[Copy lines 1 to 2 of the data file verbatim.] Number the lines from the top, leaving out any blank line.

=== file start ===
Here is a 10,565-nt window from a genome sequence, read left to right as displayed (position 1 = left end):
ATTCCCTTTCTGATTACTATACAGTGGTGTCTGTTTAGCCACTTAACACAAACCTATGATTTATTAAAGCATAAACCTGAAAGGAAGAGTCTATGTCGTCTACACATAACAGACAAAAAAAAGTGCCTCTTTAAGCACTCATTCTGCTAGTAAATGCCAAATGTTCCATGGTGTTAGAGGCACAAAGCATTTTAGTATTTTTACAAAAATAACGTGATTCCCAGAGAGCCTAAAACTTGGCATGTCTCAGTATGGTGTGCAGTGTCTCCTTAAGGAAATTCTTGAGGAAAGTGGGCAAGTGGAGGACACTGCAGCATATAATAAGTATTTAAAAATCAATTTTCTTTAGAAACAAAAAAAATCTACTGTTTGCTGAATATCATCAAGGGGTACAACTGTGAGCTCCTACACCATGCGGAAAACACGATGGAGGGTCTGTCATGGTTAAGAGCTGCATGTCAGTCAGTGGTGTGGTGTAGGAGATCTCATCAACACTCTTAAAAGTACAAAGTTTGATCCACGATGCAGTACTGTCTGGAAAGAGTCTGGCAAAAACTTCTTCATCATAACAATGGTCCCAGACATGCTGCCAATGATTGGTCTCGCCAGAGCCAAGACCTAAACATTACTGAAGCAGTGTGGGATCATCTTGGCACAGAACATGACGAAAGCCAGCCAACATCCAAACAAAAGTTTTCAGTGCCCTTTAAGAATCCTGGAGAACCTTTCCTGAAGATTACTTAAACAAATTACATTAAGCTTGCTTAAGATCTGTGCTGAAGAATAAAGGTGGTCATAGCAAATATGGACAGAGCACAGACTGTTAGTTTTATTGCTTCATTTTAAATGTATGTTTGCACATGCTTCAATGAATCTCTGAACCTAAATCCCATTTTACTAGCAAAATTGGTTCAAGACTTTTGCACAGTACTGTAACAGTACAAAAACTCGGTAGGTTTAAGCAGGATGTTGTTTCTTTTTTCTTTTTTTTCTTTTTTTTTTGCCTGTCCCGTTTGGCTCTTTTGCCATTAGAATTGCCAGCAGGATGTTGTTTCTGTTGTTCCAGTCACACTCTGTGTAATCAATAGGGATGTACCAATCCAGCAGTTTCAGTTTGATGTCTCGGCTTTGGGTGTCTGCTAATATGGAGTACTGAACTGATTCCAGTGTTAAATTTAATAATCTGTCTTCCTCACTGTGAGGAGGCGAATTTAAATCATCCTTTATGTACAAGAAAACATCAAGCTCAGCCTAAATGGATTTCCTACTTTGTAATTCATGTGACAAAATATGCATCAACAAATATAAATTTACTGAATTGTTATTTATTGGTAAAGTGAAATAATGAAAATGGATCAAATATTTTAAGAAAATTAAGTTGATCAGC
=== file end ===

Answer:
Here is a 10,565-nt window from a genome sequence, read left to right as displayed (position 1 = left end):
ATTCCCTTTCTGATTACTATACAGTGGTGTCTGTTTAGCCACTTAACACAAACCTATGATTTATTAAAGCATAAACCTGAAAGGAAGAGTCTATGTCGTCTACACATAACAGACAAAAAAAAGTGCCTCTTTAAGCACTCATTCTGCTAGTAAATGCCAAATGTTCCATGGTGTTAGAGGCACAAAGCATTTTAGTATTTTTACAAAAATAACGTGATTCCCAGAGAGCCTAAAACTTGGCATGTCTCAGTATGGTGTGCAGTGTCTCCTTAAGGAAATTCTTGAGGAAAGTGGGCAAGTGGAGGACACTGCAGCATATAATAAGTATTTAAAAATCAATTTTCTTTAGAAACAAAAAAAATCTACTGTTTGCTGAATATCATCAAGGGGTACAACTGTGAGCTCCTACACCATGCGGAAAACACGATGGAGGGTCTGTCATGGTTAAGAGCTGCATGTCAGTCAGTGGTGTGGTGTAGGAGATCTCATCAACACTCTTAAAAGTACAAAGTTTGATCCACGATGCAGTACTGTCTGGAAAGAGTCTGGCAAAAACTTCTTCATCATAACAATGGTCCCAGACATGCTGCCAATGATTGGTCTCGCCAGAGCCAAGACCTAAACATTACTGAAGCAGTGTGGGATCATCTTGGCACAGAACATGACGAAAGCCAGCCAACATCCAAACAAAAGTTTTCAGTGCCCTTTAAGAATCCTGGAGAACCTTTCCTGAAGATTACTTAAACAAATTACATTAAGCTTGCTTAAGATCTGTGCTGAAGAATAAAGGTGGTCATAGCAAATATGGACAGAGCACAGACTGTTAGTTTTATTGCTTCATTTTAAATGTATGTTTGCACATGCTTCAATGAATCTCTGAACCTAAATCCCATTTTACTAGCAAAATTGGTTCAAGACTTTTGCACAGTACTGTAACAGTACAAAAACTCGGTAGGTTTAAGCAGGATGTTGTTTCTTTTTTCTTTTTTTTCTTTTTTTTTTGCCTGTCCCGTTTGGCTCTTTTGCCATTAGAATTGCCAGCAGGATGTTGTTTCTGTTGTTCCAGTCACACTCTGTGTAATCAATAGGGATGTACCAATCCAGCAGTTTCAGTTTGATGTCTCGGCTTTGGGTGTCTGCTAATATGGAGTACTGAACTGATTCCAGTGTTAAATTTAATAATCTGTCTTCCTCACTGTGAGGAGGCGAATTTAAATCATCCTTTATGTACAAGAAAACATCAAGCTCAGCCTAAATGGATTTCCTACTTTGTAATTCATGTGACAAAATATGCATCAACAAATATAAATTTACTGAATTGTTATTTATTGGTAAAGTGAAATAATGAAAATGGATCAAATATTTTAAGAAAATTAAGTTGATCAGC